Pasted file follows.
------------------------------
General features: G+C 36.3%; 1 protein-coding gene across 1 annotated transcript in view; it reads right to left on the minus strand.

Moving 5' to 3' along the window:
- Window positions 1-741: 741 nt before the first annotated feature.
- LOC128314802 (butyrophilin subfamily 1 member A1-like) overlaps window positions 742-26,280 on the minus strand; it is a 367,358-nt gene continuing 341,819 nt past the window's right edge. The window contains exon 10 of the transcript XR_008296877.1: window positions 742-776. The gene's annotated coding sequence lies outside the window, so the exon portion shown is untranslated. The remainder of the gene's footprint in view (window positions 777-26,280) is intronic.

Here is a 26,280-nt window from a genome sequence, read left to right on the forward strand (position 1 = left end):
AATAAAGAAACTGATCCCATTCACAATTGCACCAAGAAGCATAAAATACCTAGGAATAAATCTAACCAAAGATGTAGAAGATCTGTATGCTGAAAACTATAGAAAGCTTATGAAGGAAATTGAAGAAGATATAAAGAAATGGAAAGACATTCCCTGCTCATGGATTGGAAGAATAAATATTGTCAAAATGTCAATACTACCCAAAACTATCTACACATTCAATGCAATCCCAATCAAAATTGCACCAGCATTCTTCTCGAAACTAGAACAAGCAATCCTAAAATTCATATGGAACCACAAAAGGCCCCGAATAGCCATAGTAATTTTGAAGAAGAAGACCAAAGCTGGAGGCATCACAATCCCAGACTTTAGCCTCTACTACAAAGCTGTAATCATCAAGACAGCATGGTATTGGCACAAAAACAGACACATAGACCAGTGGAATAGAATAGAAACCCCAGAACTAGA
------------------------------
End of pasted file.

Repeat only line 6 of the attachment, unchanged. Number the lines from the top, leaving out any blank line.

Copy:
AATAAAGAAACTGATCCCATTCACAATTGCACCAAGAAGCATAAAATACCTAGGAATAAATCTAACCAAAGATGTAGAAGATCTGTATGCTGAAAACTATAGAAAGCTTATGAAGGAAATTGAAGAAGATATAAAGAAATGGAAAGACATTCCCTGCTCATGGATTGGAAGAATAAATATTGTCAAAATGTCAATACTACCCAAAACTATCTACACATTCAATGCAATCCCAATCAAAATTGCACCAGCATTCTTCTCGAAACTAGAACAAGCAATCCTAAAATTCATATGGAACCACAAAAGGCCCCGAATAGCCATAGTAATTTTGAAGAAGAAGACCAAAGCTGGAGGCATCACAATCCCAGACTTTAGCCTCTACTACAAAGCTGTAATCATCAAGACAGCATGGTATTGGCACAAAAACAGACACATAGACCAGTGGAATAGAATAGAAACCCCAGAACTAGA